If a person is compassionate with himself/herself, it can work wonders as it defends you from judging yourself keeping in mind the external forces. One study 9 has found that compassion is associated with greater altruistic helping of others. Moreover, being empathic can result in “stronger affective skills and are capable to acquire, develop, reinforce, and display strong affective behaviours, abilities, and attitudes,” explain researchers of a 2018 study 10.

C. Introspection

Introspection plays a great hand in reducing this biased mindset of individuals. The more you introspect, the more you will learn from your previous actions and thereby, rectifying yourself.

Prognosis Of Actor-Observer Bias

It has been found that this cognitive bias can be cured through rigorous counselling sessions. A patient’s recovery also depends on his/her flexibility and adaptable mindset to the situation. This biasness is very much present in most of us but we need to control it which otherwise will evoke in a crude manner damaging our reputation while questioning our trait of ‘social animal’.

Overcoming Biases

Actor-observer bias can lead to misunderstandings and arguments very often. Most of us generally blame it on the other person as the instigator of any given argument, this attributional bias lets us be on the safe side. It’s human nature to want to shift the blame to the other person, and that is the basis of this bias. However, with therapy and self-help techniques, one can change their mindset and behavior to live a more positive life.

References:
  1. Malle BF. The actor-observer asymmetry in attribution: a (surprising) meta-analysis. Psychol Bull. 2006 Nov;132(6):895-919. doi: 10.1037/0033-2909.132.6.895. PMID: 17073526. []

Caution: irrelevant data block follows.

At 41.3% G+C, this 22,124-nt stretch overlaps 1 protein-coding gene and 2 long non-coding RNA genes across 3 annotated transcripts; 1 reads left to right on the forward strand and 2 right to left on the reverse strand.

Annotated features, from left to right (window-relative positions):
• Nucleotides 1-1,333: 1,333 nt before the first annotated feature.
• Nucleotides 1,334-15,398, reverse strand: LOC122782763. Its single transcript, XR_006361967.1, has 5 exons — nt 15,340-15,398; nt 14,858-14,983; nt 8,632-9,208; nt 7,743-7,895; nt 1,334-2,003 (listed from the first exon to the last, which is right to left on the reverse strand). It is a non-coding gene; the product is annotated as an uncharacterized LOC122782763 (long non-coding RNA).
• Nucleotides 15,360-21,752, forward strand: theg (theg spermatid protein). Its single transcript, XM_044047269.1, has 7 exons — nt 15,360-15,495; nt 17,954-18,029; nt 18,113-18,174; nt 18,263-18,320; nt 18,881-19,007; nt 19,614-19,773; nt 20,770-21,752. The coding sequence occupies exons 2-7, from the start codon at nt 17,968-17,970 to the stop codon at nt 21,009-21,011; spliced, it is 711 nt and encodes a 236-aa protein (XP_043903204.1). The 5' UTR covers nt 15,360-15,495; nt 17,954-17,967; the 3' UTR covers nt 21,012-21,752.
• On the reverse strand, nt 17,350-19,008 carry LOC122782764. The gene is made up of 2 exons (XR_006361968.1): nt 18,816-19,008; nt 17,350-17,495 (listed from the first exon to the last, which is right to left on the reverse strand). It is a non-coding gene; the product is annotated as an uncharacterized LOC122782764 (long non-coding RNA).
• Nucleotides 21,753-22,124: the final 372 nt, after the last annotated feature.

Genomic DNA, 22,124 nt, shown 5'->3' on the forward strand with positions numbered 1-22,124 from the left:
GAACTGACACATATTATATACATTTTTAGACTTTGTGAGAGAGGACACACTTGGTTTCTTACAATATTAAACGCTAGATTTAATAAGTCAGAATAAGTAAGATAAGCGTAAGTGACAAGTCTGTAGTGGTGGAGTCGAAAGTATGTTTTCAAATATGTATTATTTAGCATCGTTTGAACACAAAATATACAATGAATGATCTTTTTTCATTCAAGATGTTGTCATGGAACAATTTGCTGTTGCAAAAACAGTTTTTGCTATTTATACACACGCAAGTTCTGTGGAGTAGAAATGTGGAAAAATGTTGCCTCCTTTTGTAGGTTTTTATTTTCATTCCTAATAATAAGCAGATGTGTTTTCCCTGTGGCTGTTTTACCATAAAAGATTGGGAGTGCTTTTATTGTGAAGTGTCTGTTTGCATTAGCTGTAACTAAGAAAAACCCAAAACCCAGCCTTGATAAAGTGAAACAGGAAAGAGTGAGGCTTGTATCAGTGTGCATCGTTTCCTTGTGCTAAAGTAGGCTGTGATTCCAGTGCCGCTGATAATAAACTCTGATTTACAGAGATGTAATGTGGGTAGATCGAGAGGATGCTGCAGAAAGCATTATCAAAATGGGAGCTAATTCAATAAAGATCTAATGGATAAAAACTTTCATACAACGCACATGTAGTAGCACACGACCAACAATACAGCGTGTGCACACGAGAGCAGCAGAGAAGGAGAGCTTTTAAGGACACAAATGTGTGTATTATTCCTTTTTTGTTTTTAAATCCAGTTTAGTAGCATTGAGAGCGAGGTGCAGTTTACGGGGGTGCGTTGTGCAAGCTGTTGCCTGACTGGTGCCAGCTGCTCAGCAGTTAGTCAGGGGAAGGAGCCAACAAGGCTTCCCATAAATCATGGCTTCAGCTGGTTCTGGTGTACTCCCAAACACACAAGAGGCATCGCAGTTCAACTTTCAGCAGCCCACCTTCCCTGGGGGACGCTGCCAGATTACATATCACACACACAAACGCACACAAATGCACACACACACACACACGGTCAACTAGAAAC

2. Stangor, C., Jhangiani, R., & Tarry, H. (2014). Principles of social psychology. []
  3. Fiedler K, Semin GR, Finkenauer C, Berkel I. Actor-Observer Bias in Close Relationships: The Role of Self-Knowledge and Self-Related Language. Personality and Social Psychology Bulletin. 1995;21(5):525-538. doi:10.1177/0146167295215010 []
  4. Danica Kulibert & Ashley E. Thompson (2019) Stepping into their shoes: Reducing the actor-observer discrepancy in judgments of infidelity through the experimental manipulation of perspective-taking, The Journal of Social Psychology, 159:6, 692-708, DOI: 10.1080/00224545.2018.1556575 []
  5. Gioia, D. A., & Sims, H. P. (1985). Self-serving bias and actor–observer differences in organizations: An empirical analysis. Journal of Applied Social Psychology, 15(6), 547–563. https://doi.org/10.1111/j.1559-1816.1985.tb00919.x []
  6. Hofmann, S. G., Asnaani, A., Vonk, I. J., Sawyer, A. T., & Fang, A. (2012). The Efficacy of Cognitive Behavioral Therapy: A Review of Meta-analyses. Cognitive therapy and research, 36(5), 427–440. https://doi.org/10.1007/s10608-012-9476-1 []
  7. Chand SP, Kuckel DP, Huecker MR. Cognitive Behavior Therapy. [Updated 2020 Oct 15]. In: StatPearls [Internet]. Treasure Island (FL): StatPearls Publishing; 2020 Jan-. Available from: https://www.ncbi.nlm.nih.gov/books/NBK470241/ []
  8. Sun, S., Yao, Z., Wei, J., & Yu, R. (2015). Calm and smart? A selective review of meditation effects on decision making. Frontiers in psychology, 6, 1059. https://doi.org/10.3389/fpsyg.2015.01059 []
  9. Weng, H. Y., Fox, A. S., Hessenthaler, H. C., Stodola, D. E., & Davidson, R. J. (2015). The Role of Compassion in Altruistic Helping and Punishment Behavior. PloS one, 10(12), e0143794. https://doi.org/10.1371/journal.pone.0143794 []
  10. Ratka A. (2018). Empathy and the Development of Affective Skills. American journal of pharmaceutical education, 82(10), 7192. https://doi.org/10.5688/ajpe7192 []